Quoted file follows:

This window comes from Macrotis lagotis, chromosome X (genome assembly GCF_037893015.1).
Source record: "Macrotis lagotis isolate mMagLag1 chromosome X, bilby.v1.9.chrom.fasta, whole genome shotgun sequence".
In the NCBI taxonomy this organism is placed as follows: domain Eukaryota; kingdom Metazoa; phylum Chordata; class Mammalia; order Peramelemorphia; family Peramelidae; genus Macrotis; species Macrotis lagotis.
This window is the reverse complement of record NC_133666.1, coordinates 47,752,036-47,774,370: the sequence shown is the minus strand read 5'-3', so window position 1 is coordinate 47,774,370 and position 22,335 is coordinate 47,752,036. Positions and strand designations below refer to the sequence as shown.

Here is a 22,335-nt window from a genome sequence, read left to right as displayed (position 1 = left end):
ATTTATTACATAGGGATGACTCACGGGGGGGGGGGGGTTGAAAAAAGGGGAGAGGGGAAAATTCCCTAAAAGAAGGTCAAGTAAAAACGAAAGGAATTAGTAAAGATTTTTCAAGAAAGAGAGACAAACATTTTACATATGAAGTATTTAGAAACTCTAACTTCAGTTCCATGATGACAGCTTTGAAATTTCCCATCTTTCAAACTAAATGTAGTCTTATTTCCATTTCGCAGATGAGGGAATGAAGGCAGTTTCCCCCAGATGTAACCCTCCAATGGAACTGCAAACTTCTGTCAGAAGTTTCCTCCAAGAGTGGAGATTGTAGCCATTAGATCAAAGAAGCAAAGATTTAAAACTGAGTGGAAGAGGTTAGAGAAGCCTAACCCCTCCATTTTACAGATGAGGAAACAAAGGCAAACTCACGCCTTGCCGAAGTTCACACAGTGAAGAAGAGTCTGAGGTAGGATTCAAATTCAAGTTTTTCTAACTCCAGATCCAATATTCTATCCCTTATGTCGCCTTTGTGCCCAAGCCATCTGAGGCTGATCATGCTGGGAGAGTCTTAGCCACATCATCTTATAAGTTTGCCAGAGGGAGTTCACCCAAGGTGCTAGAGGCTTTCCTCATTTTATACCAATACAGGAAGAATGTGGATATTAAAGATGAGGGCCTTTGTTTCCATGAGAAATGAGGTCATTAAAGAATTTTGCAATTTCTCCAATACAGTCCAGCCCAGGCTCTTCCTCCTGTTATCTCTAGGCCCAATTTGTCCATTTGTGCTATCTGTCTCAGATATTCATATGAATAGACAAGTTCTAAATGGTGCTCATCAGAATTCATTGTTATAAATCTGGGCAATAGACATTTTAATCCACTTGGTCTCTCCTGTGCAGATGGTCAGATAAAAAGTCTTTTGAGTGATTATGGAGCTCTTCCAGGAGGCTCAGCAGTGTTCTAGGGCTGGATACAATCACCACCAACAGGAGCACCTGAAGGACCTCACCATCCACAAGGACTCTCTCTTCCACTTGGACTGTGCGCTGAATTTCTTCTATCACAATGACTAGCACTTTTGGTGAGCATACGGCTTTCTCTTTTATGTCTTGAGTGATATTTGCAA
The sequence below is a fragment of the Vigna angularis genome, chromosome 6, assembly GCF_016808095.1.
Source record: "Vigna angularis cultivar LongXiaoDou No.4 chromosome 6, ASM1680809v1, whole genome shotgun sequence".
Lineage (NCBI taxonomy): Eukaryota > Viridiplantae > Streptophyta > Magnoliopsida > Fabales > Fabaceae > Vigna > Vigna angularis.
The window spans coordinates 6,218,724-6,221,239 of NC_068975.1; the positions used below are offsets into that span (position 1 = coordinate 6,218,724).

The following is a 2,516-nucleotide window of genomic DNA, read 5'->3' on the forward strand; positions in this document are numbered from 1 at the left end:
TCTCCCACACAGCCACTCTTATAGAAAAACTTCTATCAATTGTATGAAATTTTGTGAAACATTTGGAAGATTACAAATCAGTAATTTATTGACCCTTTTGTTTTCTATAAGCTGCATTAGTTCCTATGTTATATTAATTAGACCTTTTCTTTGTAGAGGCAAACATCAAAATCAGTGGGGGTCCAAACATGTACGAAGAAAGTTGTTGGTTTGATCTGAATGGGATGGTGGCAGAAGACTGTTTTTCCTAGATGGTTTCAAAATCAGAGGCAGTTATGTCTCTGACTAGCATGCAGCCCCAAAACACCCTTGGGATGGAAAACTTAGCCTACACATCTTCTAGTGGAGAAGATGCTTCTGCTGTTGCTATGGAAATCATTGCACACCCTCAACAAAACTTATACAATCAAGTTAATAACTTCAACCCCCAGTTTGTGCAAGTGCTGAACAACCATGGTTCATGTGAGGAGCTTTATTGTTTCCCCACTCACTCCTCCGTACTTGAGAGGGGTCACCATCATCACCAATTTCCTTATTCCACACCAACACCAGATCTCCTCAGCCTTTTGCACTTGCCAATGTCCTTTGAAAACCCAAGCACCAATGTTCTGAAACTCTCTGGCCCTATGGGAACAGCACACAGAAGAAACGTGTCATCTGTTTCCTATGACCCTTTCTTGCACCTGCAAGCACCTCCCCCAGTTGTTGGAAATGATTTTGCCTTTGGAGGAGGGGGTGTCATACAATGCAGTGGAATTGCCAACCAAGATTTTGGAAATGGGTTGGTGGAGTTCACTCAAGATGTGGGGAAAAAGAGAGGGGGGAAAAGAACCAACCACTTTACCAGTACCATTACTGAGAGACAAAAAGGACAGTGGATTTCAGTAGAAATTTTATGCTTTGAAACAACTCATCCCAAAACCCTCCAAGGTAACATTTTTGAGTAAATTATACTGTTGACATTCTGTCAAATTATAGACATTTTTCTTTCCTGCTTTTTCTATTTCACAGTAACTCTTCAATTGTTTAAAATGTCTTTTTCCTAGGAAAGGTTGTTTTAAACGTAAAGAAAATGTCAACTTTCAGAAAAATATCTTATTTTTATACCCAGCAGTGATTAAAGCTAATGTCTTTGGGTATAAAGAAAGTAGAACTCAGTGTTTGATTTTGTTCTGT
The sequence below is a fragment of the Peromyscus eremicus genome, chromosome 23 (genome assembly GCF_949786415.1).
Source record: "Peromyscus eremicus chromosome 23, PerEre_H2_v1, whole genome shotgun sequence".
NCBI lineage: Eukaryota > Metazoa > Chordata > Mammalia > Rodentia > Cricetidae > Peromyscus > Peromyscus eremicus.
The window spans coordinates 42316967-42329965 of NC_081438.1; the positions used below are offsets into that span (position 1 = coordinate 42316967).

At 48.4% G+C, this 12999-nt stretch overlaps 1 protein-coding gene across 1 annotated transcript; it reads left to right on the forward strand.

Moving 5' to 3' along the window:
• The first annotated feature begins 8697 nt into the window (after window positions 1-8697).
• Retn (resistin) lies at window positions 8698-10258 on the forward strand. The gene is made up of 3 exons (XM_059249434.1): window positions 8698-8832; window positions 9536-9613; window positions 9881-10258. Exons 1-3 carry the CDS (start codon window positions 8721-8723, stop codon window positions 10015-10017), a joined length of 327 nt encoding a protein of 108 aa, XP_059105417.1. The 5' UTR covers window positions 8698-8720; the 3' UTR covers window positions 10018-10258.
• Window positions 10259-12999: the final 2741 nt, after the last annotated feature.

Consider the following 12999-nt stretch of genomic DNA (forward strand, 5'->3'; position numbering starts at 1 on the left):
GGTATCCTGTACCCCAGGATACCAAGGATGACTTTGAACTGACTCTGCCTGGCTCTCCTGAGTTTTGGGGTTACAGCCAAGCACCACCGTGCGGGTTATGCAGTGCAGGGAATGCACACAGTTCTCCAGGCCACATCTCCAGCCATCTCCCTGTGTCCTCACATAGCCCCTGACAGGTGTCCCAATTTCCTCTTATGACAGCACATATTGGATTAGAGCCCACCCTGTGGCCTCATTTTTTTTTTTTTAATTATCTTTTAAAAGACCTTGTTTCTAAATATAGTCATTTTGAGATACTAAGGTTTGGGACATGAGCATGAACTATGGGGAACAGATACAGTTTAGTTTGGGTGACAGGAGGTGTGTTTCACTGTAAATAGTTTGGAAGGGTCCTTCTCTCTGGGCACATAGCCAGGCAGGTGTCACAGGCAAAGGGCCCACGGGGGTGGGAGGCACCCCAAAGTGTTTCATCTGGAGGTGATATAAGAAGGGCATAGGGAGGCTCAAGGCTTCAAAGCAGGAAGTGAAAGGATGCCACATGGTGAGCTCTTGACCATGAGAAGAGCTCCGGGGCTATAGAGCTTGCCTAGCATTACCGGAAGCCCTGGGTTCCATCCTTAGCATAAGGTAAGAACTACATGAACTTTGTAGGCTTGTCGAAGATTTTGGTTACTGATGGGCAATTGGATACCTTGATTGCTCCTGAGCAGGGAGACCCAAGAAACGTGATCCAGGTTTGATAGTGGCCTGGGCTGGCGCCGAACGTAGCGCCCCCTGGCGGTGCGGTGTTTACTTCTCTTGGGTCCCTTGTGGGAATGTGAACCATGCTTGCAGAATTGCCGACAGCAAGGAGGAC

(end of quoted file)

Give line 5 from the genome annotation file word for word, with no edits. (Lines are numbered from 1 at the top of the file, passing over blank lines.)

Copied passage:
Here is a 22,335-nt window from a genome sequence, read left to right as displayed (position 1 = left end):